CLINICAL TRIAL
JOURNAL ARTICLE
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Thyroidal effect of metformin treatment in patients with polycystic ovary syndrome.

Clinical Endocrinology 2011 September
OBJECTIVE: Metformin is widely used for the treatment of type 2 diabetes. Growing evidence supports the beneficial effects of metformin also in patients with polycystic ovary syndrome (PCOS). It was recently reported that metformin has a TSH-lowering effect in hypothyroid patients with diabetes being treated with metformin.

DESIGN: Aim of this study was to evaluate the effect of metformin treatment on the thyroid hormone profile in patients with PCOS.

PATIENTS AND MEASUREMENTS: Thirty-three patients with PCOS were specifically selected for being either treated with levothyroxine for a previous diagnosis of hypothyroidism (n = 7), untreated subclinically hypothyroid (n = 2) or euthyroid without levothyroxine treatment (n = 24) before the starting of metformin. The serum levels of TSH and FT(4) were measured before and after a 4-month period of metformin therapy.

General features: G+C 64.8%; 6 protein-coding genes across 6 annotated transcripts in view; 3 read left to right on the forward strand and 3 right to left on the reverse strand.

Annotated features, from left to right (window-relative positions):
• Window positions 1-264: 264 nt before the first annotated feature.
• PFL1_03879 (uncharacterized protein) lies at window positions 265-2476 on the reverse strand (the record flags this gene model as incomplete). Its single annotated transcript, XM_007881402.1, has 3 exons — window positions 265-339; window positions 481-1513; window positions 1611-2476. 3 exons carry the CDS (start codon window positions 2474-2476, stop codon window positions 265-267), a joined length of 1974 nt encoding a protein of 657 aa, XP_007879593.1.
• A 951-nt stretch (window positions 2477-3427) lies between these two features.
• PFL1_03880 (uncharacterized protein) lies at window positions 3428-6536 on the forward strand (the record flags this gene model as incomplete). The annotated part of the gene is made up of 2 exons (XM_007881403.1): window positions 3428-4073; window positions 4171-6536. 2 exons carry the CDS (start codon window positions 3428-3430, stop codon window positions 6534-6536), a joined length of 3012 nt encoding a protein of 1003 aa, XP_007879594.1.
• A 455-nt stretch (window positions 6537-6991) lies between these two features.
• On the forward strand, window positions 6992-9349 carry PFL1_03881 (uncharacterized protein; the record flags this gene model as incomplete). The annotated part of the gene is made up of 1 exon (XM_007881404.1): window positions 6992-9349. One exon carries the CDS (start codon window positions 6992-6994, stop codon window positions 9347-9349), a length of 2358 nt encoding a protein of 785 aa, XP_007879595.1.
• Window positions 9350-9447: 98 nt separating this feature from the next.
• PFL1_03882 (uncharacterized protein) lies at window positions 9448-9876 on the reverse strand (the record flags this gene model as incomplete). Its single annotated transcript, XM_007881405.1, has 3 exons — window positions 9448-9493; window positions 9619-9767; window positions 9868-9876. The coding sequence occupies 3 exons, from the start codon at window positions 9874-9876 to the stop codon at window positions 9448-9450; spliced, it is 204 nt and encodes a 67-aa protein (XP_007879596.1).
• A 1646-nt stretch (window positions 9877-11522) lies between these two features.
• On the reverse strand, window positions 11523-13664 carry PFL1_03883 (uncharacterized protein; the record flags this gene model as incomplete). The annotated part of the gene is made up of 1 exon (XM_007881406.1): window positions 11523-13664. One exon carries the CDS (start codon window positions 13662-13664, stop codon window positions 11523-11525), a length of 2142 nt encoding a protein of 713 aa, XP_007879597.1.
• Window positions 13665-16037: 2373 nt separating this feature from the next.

RESULTS: Thyroid function parameters did not change after starting metformin therapy in euthyroid patients with PCOS. In the 9 hypothyroid patients with PCOS, the basal median serum levels of TSH (3·2 mIU/l, range = 0·4-7·1 mIU/l) significantly (P < 0·05) decreased after a 4-month course of metformin treatment (1·7 mIU/l, range = 0·5-5·2 mIU/l). No significant change in the serum levels of FT4 was observed in these patients. The TSH-lowering effect of metformin was not related to the administered dose of the drug, which was similar in euthyroid as compared with hypothyroid patients with PCOS (1406 ± 589 vs 1322 ± 402 mg/day, respectively; NS).

CONCLUSIONS: These results indicate that metformin treatment has a TSH-lowering effect in hypothyroid patients with PCOS, both treated with l-thyroxine and untreated.

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